Jump to content

Photo

Excuse my ignorance? Diet and Acne??


This topic has been archived. This means that you cannot reply to this topic.
26 replies to this topic

#21 cjb

cjb

    Veteran Member

  • Veteran Members
  • Posts & Likes
    Posts: 1,698
    Likes: 1
About Me
  • Joined: 09-December 04

Posted 19 February 2005 - 03:51 PM

Blackbirdbeatle,
I said exercise was PREscripted, as in prescribed, and it should be, but it's sad that is has to be. What I meant is that people hear 30min/5 days a week and they go out there or to a gym with their watch and count the agonizing minutes. Of course not everyone does it this way, but many people do because they just haven't grown up in a society that fosters a naturally active lifestyle. The people like you who are athletically inclined and live in a farm community are not usually the ones who need to get out there and exercise, which is why I say things like biking/walking to work/school etc. are good. It gets you doing something w/o thinking about the fact that it is "exercise." It's just getting where you need to go.
I also climb mountains, do yoga and work on an organic farm, which is 8hr days of sustained exercise, lifting crates and bags of veggies, shoveling, and crawling around in good soil.

I don't see how people here are saying that wheat is "unhealthy." Saying that omitting it from their diet cleared their acne isn't saying it's unhealthy. It's saying "hey here is something that helped clear my acne" Isn't that why we're all here in the first place?

#22 SweetJade1980

SweetJade1980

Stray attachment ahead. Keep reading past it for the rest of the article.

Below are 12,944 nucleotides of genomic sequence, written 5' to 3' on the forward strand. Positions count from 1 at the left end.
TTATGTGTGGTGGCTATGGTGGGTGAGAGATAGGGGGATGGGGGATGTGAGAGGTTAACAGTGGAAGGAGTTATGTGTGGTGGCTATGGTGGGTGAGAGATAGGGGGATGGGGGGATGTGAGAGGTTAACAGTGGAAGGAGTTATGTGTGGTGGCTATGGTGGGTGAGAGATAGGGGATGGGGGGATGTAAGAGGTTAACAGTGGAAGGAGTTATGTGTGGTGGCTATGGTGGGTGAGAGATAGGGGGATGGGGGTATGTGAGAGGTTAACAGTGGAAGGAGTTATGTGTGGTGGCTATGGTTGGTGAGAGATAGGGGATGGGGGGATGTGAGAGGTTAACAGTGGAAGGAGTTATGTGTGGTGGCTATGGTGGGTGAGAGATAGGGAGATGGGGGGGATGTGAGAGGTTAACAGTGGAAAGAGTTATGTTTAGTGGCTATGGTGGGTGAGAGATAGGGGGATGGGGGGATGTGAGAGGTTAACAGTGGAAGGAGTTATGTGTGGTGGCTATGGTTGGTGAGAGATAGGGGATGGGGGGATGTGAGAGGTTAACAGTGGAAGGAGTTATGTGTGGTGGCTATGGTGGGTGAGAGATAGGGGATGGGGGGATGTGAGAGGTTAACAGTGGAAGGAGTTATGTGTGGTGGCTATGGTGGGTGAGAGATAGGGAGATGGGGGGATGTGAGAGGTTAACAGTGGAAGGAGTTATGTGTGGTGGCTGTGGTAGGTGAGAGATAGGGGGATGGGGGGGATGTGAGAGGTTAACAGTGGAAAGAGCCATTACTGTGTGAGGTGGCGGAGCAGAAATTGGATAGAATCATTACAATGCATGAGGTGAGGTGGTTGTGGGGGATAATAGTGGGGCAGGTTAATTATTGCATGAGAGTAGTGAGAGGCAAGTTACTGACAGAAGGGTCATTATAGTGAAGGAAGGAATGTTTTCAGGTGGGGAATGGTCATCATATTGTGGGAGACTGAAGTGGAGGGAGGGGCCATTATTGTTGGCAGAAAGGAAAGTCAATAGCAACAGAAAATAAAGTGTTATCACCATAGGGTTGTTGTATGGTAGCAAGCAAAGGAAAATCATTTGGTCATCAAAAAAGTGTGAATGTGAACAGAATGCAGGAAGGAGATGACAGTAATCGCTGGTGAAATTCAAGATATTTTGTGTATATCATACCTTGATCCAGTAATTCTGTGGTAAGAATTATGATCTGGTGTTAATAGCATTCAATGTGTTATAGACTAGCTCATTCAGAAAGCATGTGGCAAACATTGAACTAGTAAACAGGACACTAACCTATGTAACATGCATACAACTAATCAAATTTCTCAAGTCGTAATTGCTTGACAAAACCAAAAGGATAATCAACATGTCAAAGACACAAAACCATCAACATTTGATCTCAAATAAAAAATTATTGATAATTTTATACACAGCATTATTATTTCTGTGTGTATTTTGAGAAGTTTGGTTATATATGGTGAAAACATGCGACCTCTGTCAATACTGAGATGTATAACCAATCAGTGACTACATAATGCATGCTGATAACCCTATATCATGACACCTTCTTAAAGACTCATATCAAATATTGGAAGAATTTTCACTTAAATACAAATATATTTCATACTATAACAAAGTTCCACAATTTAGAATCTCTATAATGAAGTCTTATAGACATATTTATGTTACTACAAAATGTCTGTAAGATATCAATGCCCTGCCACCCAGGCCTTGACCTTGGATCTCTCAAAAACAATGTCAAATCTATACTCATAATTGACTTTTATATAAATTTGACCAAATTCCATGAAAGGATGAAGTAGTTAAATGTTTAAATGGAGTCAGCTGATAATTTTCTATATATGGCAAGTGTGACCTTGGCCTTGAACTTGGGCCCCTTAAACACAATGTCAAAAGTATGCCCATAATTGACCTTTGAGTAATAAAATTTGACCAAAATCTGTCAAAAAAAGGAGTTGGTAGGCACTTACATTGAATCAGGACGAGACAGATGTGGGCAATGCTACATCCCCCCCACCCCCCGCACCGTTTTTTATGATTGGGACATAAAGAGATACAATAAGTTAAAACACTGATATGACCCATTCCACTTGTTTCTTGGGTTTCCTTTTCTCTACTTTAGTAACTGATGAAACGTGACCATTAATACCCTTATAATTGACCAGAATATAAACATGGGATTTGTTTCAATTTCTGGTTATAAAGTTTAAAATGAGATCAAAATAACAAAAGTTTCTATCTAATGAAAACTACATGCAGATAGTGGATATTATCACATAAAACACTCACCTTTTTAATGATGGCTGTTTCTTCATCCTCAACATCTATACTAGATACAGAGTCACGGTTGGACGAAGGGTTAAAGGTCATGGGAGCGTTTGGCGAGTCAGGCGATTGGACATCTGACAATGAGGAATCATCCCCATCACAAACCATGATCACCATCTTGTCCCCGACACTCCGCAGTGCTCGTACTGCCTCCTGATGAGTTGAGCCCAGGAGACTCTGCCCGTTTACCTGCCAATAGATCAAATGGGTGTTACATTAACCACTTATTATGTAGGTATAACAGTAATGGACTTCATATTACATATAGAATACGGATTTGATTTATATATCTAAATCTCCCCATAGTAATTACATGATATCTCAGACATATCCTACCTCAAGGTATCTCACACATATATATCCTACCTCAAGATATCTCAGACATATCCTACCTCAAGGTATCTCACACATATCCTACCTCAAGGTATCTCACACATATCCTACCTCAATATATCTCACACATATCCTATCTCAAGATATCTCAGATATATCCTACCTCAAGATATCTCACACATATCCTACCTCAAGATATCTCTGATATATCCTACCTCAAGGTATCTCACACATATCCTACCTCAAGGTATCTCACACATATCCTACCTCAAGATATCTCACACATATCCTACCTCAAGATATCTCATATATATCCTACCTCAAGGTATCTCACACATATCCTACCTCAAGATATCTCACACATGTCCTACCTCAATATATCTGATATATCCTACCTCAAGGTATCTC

Senior Member

  • Veteran Members
  • Posts & Likes
    Posts: 2,109
    Likes: 19
About Me
  • Joined: 19-October 02

Posted 19 February 2005 - 06:24 PM

QUOTE(bigglesworth @ Feb 19 2005, 02:07 PM)

It would be more accurate to say that it is PROBABLE and LIKELY that diet does not significantly affect the majority of people suffering from acne.  But I do not care what affects the majority of people, I care about what affects ME.  Fact is, each of our bodies is unique.  That is why prescription medications say things like, "possible side effects include blah blah blah...".  Some people will get those side effects, some won't, no way to tell until you try because everybody's body is different.

View Post




Absolutely Beautiful!

#23 bigglesworth

bigglesworth

    Junior Member

  • Members
  • Posts & Likes
    Posts: 27
    Likes: 0
About Me
  • Joined: 17-February 05

Posted 19 February 2005 - 07:19 PM

QUOTE(SweetJade1980 @ Feb 19 2005, 05:24 PM)
Absolutely Beautiful!

View Post


Thank you for saying so, you just made my day! I just want to be like Dan and help as many people as possible.

#24 sneezy

sneezy

    New Member

  • Members
  • Posts & Likes
    Posts: 10
    Likes: 0
About Me
  • Joined: 16-February 05

Posted 21 February 2005 - 01:46 AM

QUOTE(bigglesworth @ Feb 20 2005, 08:07 AM)
This is a very good question, actually.

Dermatologists have consistently told me that there is no evidence that diet affects acne.  However, you have to understand what this means in terms of medical research.  It only means that nobody has PROVEN diet affects acne through medical studies.  Next week somebody could complete a study that does prove diet affects acne, but until that happens, the Derms will say there is no connection.  They are simply echoing what the mainstream research says.

It would be more accurate to say that it is PROBABLE and LIKELY that diet does not significantly affect the majority of people suffering from acne.  But I do not care what affects the majority of people, I care about what affects ME.  Fact is, each of our bodies is unique.  That is why prescription medications say things like, "possible side effects include blah blah blah...".  Some people will get those side effects, some won't, no way to tell until you try because everybody's body is different.